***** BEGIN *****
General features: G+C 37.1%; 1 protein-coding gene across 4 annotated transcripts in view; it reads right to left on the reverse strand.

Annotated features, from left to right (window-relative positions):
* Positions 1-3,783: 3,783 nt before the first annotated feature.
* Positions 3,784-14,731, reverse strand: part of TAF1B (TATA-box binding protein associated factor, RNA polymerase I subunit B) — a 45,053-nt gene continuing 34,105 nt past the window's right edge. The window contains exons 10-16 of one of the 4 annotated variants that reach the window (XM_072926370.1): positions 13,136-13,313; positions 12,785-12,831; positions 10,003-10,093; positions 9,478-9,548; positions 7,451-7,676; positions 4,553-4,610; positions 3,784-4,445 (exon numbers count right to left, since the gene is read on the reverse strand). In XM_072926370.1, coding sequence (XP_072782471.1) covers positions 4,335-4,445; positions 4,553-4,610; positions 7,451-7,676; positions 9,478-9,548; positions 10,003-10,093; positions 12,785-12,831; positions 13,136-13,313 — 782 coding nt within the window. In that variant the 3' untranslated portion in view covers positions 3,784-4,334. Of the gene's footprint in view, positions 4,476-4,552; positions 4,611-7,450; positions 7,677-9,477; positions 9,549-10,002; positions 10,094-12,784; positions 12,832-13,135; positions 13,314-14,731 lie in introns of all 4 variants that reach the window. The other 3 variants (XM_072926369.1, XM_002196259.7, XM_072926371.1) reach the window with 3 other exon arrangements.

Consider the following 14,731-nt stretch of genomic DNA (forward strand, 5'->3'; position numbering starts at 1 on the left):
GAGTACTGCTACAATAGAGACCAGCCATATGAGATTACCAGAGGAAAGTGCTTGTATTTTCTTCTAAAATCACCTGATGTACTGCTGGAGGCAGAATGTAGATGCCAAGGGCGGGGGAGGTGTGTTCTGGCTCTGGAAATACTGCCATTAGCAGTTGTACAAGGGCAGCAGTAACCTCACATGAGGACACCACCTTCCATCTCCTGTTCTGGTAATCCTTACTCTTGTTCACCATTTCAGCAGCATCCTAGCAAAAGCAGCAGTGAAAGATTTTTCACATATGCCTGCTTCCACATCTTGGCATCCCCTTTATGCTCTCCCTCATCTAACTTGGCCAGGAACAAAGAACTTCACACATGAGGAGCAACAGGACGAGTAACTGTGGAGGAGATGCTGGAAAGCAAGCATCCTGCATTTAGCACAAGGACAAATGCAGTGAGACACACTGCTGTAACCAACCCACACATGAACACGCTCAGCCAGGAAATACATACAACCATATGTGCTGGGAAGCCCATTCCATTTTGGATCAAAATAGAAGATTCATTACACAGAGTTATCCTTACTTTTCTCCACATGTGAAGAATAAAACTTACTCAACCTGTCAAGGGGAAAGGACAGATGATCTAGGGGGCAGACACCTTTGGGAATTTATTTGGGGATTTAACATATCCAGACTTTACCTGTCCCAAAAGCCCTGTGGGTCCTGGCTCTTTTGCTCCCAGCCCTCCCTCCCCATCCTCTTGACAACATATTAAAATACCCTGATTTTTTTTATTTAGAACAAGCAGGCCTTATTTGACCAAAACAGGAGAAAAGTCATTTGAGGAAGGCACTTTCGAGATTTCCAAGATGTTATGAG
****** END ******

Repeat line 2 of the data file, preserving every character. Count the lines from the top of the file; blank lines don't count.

Annotated features, from left to right (window-relative positions):